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Keywords:

  • Biotic precipitate;
  • calcite dendrite;
  • Holocene;
  • hot spring;
  • stromatolite;
  • travertine;
  • tufa

Abstract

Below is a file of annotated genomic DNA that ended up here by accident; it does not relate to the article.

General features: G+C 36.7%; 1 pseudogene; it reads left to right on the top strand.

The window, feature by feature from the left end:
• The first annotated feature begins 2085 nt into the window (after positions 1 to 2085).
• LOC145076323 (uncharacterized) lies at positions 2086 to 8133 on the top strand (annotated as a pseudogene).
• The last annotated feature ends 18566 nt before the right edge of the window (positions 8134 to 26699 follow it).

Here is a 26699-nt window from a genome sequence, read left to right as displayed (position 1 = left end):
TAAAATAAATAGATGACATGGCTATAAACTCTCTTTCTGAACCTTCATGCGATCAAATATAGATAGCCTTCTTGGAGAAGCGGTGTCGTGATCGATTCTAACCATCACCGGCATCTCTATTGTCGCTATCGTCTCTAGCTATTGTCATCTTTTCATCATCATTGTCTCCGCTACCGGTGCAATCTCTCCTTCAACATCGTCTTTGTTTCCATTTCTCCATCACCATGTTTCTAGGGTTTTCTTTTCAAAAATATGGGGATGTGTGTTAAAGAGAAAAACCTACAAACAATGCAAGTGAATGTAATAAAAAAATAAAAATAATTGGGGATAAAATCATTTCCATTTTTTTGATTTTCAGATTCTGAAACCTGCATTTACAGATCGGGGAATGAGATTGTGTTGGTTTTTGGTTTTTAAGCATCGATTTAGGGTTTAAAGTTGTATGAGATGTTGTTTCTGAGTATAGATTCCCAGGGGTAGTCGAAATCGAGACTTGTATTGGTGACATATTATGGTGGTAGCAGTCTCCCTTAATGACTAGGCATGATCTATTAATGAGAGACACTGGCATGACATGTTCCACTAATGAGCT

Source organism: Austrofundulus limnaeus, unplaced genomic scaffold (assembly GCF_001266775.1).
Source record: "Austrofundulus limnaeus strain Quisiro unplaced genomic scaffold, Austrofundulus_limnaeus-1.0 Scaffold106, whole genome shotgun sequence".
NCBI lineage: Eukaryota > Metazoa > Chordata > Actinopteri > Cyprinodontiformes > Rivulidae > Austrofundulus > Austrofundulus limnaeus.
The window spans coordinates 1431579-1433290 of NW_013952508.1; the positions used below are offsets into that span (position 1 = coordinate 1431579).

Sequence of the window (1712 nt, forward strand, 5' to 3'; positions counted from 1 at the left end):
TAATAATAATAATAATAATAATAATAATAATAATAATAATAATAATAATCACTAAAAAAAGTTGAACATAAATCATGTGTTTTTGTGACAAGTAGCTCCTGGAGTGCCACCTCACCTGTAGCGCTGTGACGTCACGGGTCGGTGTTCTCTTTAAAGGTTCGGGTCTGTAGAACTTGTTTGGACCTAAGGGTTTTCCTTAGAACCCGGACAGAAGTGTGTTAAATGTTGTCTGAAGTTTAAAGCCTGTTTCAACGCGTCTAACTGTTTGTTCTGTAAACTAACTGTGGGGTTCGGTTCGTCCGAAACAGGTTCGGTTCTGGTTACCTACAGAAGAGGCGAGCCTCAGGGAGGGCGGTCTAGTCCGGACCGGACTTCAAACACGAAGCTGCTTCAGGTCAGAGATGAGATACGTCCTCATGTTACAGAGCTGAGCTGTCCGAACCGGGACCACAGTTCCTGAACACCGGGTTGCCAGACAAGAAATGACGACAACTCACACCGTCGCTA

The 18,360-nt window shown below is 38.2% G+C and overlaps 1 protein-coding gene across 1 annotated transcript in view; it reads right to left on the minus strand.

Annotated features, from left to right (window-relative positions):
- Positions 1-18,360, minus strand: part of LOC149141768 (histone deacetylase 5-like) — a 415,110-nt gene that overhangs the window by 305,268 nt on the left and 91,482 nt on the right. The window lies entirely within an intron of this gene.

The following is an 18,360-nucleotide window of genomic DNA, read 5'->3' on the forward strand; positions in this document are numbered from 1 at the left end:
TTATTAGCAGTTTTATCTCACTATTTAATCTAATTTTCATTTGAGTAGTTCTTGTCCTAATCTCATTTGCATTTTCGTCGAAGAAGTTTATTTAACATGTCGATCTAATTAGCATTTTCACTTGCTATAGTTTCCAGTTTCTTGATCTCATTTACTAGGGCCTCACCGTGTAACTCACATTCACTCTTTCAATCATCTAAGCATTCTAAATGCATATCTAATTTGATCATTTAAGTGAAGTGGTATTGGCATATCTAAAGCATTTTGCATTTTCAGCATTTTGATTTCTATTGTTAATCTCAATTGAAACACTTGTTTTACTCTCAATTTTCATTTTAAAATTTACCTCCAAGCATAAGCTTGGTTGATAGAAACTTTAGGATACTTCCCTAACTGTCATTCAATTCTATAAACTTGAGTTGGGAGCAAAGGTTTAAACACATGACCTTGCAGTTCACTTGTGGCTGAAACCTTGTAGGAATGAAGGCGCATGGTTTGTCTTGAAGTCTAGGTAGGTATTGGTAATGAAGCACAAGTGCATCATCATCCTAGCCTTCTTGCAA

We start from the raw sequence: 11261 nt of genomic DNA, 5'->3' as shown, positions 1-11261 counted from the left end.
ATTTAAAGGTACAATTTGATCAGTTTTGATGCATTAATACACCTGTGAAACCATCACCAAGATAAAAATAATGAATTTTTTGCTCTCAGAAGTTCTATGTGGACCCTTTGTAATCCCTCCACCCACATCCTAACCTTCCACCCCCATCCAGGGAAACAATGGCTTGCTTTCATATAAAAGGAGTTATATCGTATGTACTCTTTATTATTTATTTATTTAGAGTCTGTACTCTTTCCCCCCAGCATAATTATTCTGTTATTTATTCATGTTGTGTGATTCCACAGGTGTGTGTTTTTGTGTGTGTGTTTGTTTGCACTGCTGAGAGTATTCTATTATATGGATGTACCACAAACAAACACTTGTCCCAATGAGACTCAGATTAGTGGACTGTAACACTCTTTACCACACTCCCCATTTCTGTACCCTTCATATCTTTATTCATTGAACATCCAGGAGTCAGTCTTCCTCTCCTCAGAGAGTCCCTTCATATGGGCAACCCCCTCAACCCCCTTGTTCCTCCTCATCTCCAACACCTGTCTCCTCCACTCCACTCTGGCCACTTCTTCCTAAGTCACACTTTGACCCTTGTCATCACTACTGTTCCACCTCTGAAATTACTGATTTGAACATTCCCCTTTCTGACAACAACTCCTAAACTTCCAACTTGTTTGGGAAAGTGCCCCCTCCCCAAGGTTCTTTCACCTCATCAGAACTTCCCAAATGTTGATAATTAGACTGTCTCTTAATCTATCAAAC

The relict Fairmont Hot Springs deposit, formed largely of carbonates, covers an area of 0·5 km2, and is up to 16 m thick. The triangle-shaped discharge apron, which broadens down-valley, is divided into a proximal part with beds dipping at <10° and a distal part with beds dipping at 10° to 15°. The deposit is formed of the: (1) Basal Macrophyte; (2) Lower Carbonate; (3) Middle Clastic; (4) Upper Carbonate; and (5) Upper Clastic Sequences. Two charcoal samples embedded in the Lower Carbonate Sequence yielded dates of 8690 ± 90 and 8270 ± 70 cal yr bp, indicating that much of the deposit formed post-glacially during the Early to Mid-Holocene. Deposit aggradation ceased in the Mid to Late Holocene when the Fairmont Creek valley was incised. The Lower and Upper Carbonate Sequences, which are the thickest sequences, are composed of nearly equal parts of travertine (abiotic) and tufa (biotic), with feather dendrite travertine, radiating dendrite travertine and stromatolite tufa dominating. Competition between calcite precipitation rates and biotic growth rates controlled the distribution of tufa and travertine across the discharge apron. Calcite and biotic growth rates were controlled largely by flow velocity across the apron which, in turn, was controlled by topography and regular fluctuations in spring water discharge volume. During times of high spring discharge, slow sheet flow over the proximal part of the apron promoted stromatolite growth, whereas fast, turbulent flow on the distal part of the apron induced rapid feather dendrite formation. During times of low spring discharge, quiescent, shallow evaporative pools, conducive to radiating dendrite formation, formed on the proximal part of the apron, whereas slow flow on the distal part promoted stromatolite growth. Facies with high calcite supersaturation experienced rapid abiotic dendrite growth that precluded most biotic growth.